A while back, if you asked someone what they did for a living and they said ‘I’m in IT’, you’d know what they meant. Something to do with computers, basically.
Ask that same person today and you’ll probably get a very different answer.
‘I’m an app-developer’, they might tell you. Or, ‘I’m a website designer’. They might even say, ‘I’m a google analytics and SEO consultant specializing in social media and online PR’.
That’s because these days, there really isn’t any such thing as an ‘IT guy’. As the industry’s developed (with dizzying speed) it’s become more specialized. With the knock-on effect that the skills needed to understand and apply that technology have become more specialized, too.
Same industry, different risks
Sure, any two consultants might be considered IT people. And both might work with technology. But the risks they face could be completely different.
For example, a website developer’s more likely to face claims for copyright and intellectual property infringement. A software consultant, on the other hand, is more at risk of breach of contract claims.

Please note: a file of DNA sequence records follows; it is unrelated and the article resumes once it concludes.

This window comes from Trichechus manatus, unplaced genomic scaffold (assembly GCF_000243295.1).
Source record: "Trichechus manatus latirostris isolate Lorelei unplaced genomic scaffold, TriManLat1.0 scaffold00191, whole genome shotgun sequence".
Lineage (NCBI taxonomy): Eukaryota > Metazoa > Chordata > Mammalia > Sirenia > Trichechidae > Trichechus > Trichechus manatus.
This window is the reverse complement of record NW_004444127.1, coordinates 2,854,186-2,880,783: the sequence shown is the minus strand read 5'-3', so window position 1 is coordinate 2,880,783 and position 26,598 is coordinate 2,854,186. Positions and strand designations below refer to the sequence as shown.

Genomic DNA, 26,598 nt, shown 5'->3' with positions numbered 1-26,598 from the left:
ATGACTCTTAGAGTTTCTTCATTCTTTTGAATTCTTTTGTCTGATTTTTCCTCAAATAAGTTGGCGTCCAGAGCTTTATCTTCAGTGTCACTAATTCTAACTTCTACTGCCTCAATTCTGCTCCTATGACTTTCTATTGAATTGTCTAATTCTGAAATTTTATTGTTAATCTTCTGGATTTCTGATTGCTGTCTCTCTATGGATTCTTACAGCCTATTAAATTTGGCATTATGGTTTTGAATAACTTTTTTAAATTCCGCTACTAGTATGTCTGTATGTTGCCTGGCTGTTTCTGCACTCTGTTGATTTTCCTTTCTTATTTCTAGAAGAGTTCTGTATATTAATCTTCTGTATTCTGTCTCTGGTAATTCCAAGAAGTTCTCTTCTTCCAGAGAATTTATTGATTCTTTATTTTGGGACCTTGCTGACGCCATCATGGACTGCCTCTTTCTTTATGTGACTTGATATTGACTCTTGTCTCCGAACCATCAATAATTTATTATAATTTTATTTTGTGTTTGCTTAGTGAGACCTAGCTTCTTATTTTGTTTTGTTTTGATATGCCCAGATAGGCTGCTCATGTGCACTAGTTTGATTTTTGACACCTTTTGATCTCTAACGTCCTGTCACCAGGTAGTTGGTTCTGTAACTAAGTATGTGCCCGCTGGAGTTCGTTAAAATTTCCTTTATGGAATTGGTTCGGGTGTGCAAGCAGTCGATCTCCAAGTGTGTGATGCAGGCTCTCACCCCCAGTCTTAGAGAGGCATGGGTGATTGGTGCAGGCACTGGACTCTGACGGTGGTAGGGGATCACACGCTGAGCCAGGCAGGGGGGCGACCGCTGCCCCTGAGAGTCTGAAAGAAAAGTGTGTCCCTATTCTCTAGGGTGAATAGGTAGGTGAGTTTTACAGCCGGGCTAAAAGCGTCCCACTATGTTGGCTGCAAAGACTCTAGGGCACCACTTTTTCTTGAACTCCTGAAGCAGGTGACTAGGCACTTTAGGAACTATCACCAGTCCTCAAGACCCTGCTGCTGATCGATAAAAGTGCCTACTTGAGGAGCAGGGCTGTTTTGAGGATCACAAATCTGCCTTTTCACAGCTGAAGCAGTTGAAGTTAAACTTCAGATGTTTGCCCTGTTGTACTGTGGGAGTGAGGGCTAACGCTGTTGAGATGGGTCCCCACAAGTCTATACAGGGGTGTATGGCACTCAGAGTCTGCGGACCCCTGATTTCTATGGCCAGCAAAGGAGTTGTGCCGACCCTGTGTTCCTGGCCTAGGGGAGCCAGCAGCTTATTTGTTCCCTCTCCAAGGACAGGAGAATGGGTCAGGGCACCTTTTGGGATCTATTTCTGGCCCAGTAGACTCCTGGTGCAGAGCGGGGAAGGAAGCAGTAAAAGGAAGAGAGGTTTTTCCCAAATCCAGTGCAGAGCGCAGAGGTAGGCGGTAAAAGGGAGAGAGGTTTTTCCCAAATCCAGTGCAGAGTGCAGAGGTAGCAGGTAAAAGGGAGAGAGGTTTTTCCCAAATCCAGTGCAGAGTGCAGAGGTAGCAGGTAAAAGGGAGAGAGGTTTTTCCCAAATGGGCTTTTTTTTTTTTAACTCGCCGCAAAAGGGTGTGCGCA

Two roles, both IT-related, two specific areas of cover needed.
Errors and omissions for IT and Technology
Thankfully, most decent insurers are aware of this. So they designed errors and omissions (professional liability) policies which cater specifically for the kind of claims most tech-folk face.
But it’s still worth having a good, hard think about the kind of work you do and checking that the coverage you have is the coverage you need.
Check the small print
Already have an errors and omissions policy in place? Great! But do check the wording is IT-specific, not miscellaneous, or general.
You want to make sure your policy includes cover for claims arising from:
- Supplying things like hardware, or software
- Use of third-party content (like videos, music or images)
- Negligent virus transfer
Check you’ve got enough coverage, too. Because if you haven’t, and a client sues you for a sum that’s more than your policy limit, you’ll be left high and dry.
How much is enough cover? It’s always best to over-estimate. Legal fees and compensation costs can go through the roof. So think worst-case. What’s the most expensive mistake you might make? Then pick a figure you can realistically afford.
And just to be on the safe side, talk it through with someone who knows. Like an errors and omissions insurance broker.